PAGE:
When the soldiers heard this they exclaimed happily: “You mean this is the sacred Jewish fruit? Hurry, get on the horse. You are coming with us to the palace.”

Now let me ask you, what would happen to an infantryman if he deserted his regiment and went to serve in the cavalry? He would be court-martialed, wouldn’t he?”

Dug out beneath his bunk was a little chest which he guarded with his very life. It contained a small Sefer Torah, miniature size, but kosher, and a shofar.

So began a marvelous period of good fortune. He invested the twenty-four gold pieces in many types of businesses and everything his hand touched turned to gold.

Pressing close to the cage, the Ibn Ezra shouted the words, “Shema Yisrael…”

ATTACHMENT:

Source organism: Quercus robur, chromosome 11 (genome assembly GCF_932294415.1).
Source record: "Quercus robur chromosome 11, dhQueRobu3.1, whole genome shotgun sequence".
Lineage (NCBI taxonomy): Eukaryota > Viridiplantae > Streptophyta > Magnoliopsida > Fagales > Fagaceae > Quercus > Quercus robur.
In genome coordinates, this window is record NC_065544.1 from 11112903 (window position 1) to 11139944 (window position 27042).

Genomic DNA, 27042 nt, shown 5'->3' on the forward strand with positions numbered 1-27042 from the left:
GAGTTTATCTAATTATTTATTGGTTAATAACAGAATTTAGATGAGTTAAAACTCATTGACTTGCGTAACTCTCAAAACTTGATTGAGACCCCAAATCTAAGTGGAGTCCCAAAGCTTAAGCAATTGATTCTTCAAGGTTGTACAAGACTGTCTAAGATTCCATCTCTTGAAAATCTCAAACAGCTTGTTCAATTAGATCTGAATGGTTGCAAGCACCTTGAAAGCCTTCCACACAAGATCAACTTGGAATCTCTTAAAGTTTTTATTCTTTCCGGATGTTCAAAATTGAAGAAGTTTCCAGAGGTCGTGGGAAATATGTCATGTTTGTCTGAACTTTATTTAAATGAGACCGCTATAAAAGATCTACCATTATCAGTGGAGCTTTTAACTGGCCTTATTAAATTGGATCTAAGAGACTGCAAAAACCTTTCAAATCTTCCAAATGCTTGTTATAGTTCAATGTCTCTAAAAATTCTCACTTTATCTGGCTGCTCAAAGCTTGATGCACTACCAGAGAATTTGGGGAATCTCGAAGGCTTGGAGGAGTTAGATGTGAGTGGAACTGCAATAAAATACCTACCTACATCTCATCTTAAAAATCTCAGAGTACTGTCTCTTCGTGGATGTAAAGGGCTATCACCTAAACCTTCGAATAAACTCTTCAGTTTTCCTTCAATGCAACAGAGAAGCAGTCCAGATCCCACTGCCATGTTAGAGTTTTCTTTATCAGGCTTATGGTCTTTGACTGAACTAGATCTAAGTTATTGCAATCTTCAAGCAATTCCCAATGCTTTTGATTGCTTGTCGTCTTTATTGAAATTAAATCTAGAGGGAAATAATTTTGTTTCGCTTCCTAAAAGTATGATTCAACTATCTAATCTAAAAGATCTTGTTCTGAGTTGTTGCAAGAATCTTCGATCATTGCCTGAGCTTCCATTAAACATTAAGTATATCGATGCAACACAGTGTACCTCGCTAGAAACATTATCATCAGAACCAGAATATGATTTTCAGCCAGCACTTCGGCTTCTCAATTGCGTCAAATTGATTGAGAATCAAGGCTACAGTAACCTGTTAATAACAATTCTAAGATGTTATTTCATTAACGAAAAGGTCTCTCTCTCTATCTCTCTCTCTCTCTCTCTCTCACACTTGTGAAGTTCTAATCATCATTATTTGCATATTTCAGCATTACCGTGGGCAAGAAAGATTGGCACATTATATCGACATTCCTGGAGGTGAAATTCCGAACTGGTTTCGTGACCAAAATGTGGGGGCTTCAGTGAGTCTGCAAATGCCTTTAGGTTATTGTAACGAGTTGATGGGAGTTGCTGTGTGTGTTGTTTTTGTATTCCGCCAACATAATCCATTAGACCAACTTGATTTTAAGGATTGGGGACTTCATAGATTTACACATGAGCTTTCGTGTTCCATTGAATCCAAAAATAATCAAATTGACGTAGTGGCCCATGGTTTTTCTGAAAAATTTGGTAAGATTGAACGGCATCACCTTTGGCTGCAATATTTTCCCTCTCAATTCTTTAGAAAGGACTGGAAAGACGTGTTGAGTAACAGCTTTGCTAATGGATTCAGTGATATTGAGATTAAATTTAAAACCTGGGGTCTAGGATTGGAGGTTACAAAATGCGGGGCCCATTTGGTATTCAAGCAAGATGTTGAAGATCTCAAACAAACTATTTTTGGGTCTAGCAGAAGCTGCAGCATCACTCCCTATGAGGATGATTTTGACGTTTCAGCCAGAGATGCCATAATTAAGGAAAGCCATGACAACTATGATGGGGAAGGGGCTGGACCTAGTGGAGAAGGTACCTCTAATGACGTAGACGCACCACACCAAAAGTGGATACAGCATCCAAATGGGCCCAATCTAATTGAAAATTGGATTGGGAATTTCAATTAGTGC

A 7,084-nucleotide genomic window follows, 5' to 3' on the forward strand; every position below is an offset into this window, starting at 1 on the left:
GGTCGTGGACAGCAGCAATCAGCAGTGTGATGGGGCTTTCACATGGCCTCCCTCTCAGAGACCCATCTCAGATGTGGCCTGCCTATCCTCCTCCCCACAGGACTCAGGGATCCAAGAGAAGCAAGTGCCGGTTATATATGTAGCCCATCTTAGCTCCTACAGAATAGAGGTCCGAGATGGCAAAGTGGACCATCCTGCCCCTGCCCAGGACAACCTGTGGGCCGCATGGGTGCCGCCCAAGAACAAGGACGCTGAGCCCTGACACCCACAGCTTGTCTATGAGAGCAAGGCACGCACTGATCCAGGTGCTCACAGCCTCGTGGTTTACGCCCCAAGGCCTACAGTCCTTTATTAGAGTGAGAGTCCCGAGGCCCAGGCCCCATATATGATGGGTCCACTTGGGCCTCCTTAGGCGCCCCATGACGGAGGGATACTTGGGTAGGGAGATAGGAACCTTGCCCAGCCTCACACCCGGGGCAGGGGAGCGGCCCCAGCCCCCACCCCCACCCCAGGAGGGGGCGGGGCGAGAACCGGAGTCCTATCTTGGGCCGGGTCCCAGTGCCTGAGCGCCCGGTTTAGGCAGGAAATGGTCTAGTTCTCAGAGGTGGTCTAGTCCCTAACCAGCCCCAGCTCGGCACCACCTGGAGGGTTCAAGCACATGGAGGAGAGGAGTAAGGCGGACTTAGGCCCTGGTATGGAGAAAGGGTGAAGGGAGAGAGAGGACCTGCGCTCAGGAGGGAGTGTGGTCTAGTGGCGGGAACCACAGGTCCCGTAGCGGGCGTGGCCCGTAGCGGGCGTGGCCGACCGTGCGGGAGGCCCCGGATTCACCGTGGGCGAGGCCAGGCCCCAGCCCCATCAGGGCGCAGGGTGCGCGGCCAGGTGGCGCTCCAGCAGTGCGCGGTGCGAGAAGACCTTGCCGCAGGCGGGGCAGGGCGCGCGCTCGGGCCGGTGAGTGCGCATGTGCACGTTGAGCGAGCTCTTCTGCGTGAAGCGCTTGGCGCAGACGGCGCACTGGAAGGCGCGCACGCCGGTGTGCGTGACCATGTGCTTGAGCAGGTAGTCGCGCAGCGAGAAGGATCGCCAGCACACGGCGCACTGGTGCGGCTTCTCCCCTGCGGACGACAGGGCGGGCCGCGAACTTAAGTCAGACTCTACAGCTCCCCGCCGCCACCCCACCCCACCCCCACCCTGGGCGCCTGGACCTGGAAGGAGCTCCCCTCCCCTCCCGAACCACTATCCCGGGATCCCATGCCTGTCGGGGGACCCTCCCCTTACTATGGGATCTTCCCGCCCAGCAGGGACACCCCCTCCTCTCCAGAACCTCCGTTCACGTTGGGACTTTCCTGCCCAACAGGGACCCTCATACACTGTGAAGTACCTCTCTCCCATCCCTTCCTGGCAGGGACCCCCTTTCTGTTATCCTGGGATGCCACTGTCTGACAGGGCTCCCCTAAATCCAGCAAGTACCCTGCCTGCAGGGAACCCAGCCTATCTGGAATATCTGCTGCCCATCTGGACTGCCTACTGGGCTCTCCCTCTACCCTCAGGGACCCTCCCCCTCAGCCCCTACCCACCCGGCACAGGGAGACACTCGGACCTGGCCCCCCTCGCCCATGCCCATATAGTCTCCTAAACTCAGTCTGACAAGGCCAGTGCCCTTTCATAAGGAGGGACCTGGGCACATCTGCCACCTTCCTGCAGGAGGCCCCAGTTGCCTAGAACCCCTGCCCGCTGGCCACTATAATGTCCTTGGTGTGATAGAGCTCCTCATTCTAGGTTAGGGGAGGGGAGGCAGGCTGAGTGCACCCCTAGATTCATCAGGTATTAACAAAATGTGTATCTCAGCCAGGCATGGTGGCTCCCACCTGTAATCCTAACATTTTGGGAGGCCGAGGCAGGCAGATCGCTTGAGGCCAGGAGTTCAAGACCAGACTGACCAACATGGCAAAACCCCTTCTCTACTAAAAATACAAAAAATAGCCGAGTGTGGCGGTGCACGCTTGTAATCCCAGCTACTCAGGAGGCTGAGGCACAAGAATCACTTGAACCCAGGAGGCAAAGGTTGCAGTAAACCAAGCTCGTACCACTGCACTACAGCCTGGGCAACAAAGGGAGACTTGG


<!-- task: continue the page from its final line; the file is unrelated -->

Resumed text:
“You can have your choice,” said the wise king. “You can choose to take this gold, 100 pieces each, or I can give you each three pieces of advice.”

“It isn’t the work,” said Eliezer. “I want to learn our holy Torah.”

More Articles from Rabbi Sholom Klass
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The man was overjoyed to see his benefactor and gave them food and water besides shelter and safety.

Tales-of-The-Midrash-logo

Because of this I wandered about and found friends in similar situations who were also unhappy and I began to hang out with them.

Time passed and Zemira gave birth to a son but not even this could awaken Avinadav from his melancholy.

Yonadav was greatly impressed at the vast sums of money the young man had in his possessions.

“I do nothing worthwhile,” he modestly replied and refused to discuss any of his deeds. For the man was a very modest and humble person.

While he slept, he dreamed of Eliyahu HaNavi, who was trying to awaken him from his sleep.

“I’ll pay you whether you cure her or kill her,” shouted the loyal husband.